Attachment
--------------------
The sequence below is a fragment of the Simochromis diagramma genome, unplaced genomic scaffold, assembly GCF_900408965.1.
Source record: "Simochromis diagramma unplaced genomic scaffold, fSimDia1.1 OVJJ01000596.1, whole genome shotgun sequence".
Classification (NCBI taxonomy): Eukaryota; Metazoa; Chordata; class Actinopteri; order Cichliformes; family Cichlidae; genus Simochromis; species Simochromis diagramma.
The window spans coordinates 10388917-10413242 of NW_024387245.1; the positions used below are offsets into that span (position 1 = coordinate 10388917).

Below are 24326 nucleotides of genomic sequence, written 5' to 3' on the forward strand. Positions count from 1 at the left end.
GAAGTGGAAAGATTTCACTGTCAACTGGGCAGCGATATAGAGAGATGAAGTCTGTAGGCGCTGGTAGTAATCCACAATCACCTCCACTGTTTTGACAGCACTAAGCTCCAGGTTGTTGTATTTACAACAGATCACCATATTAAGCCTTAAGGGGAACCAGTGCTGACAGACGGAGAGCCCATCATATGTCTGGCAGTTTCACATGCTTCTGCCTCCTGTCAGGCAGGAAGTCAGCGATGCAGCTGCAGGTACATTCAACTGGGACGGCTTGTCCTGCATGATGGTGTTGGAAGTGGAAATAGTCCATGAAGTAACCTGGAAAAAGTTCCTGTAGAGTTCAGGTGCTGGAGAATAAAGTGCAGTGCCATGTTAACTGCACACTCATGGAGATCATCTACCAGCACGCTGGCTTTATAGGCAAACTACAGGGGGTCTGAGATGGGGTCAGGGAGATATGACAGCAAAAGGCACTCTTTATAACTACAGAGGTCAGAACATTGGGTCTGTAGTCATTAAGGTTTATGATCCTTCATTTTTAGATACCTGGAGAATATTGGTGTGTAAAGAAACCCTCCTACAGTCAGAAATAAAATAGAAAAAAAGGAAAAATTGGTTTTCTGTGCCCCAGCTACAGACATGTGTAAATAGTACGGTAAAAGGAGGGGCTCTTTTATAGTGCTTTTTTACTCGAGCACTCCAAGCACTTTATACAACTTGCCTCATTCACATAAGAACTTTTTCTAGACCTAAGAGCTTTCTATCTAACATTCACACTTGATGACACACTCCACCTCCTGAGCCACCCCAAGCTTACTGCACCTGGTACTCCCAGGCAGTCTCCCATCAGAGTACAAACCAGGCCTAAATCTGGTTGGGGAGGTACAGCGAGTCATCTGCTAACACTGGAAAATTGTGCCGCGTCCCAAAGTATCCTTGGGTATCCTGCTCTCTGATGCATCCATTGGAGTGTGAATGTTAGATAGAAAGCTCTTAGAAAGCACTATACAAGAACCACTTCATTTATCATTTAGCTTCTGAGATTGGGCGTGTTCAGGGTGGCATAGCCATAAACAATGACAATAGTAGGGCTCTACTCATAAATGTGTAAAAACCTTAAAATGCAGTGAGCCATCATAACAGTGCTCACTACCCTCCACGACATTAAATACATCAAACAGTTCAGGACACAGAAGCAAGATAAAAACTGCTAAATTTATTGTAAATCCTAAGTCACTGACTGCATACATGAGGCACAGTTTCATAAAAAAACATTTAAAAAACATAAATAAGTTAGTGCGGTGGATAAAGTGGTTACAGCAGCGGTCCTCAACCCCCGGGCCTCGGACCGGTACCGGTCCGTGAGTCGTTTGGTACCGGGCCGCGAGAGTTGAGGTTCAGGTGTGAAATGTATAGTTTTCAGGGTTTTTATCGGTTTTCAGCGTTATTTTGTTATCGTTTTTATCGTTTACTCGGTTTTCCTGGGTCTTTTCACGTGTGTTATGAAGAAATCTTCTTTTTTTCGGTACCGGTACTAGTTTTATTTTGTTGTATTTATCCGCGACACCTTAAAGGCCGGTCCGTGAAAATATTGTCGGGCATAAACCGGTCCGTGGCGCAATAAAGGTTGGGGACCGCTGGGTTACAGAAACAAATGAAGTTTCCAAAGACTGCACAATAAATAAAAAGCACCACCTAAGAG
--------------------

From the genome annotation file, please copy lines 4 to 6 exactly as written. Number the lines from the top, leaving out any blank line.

The window spans coordinates 10388917-10413242 of NW_024387245.1; the positions used below are offsets into that span (position 1 = coordinate 10388917).

Below are 24326 nucleotides of genomic sequence, written 5' to 3' on the forward strand. Positions count from 1 at the left end.
GAAGTGGAAAGATTTCACTGTCAACTGGGCAGCGATATAGAGAGATGAAGTCTGTAGGCGCTGGTAGTAATCCACAATCACCTCCACTGTTTTGACAGCACTAAGCTCCAGGTTGTTGTATTTACAACAGATCACCATATTAAGCCTTAAGGGGAACCAGTGCTGACAGACGGAGAGCCCATCATATGTCTGGCAGTTTCACATGCTTCTGCCTCCTGTCAGGCAGGAAGTCAGCGATGCAGCTGCAGGTACATTCAACTGGGACGGCTTGTCCTGCATGATGGTGTTGGAAGTGGAAATAGTCCATGAAGTAACCTGGAAAAAGTTCCTGTAGAGTTCAGGTGCTGGAGAATAAAGTGCAGTGCCATGTTAACTGCACACTCATGGAGATCATCTACCAGCACGCTGGCTTTATAGGCAAACTACAGGGGGTCTGAGATGGGGTCAGGGAGATATGACAGCAAAAGGCACTCTTTATAACTACAGAGGTCAGAACATTGGGTCTGTAGTCATTAAGGTTTATGATCCTTCATTTTTAGATACCTGGAGAATATTGGTGTGTAAAGAAACCCTCCTACAGTCAGAAATAAAATAGAAAAAAAGGAAAAATTGGTTTTCTGTGCCCCAGCTACAGACATGTGTAAATAGTACGGTAAAAGGAGGGGCTCTTTTATAGTGCTTTTTTACTCGAGCACTCCAAGCACTTTATACAACTTGCCTCATTCACATAAGAACTTTTTCTAGACCTAAGAGCTTTCTATCTAACATTCACACTTGATGACACACTCCACCTCCTGAGCCACCCCAAGCTTACTGCACCTGGTACTCCCAGGCAGTCTCCCATCAGAGTACAAACCAGGCCTAAATCTGGTTGGGGAGGTACAGCGAGTCATCTGCTAACACTGGAAAATTGTGCCGCGTCCCAAAGTATCCTTGGGTATCCTGCTCTCTGATGCATCCATTGGAGTGTGAATGTTAGATAGAAAGCTCTTAGAAAGCACTATACAAGAACCACTTCATTTATCATTTAGCTTCTGAGATTGGGCGTGTTCAGGGTGGCATAGCCATAAACAATGACAATAGTAGGGCTCTACTCATAAATGTGTAAAAACCTTAAAATGCAGTGAGCCATCATAACAGTGCTCACTACCCTCCACGACATTAAATACATCAAACAGTTCAGGACACAGAAGCAAGATAAAAACTGCTAAATTTATTGTAAATCCTAAGTCACTGACTGCATACATGAGGCACAGTTTCATAAAAAAACATTTAAAAAACATAAATAAGTTAGTGCGGTGGATAAAGTGGTTACAGCAGCGGTCCTCAACCCCCGGGCCTCGGACCGGTACCGGTCCGTGAGTCGTTTGGTACCGGGCCGCGAGAGTTGAGGTTCAGGTGTGAAATGTATAGTTTTCAGGGTTTTTATCGGTTTTCAGCGTTATTTTGTTATCGTTTTTATCGTTTACTCGGTTTTCCTGGGTCTTTTCACGTGTGTTATGAAGAAATCTTCTTTTTTTCGGTACCGGTACTAGTTTTATTTTGTTGTATTTATCCGCGACACCTTAAAGGCCGGTCCGTGAAAATATTGTCGGGCATAAACCGGTCCGTGGCGCAATAAAGGTTGGGGACCGCTGGGTTACAGAAACAAATGAAGTTTCCAAAGACTGCACAATAAATAAAAAGCACCACCTAAGAG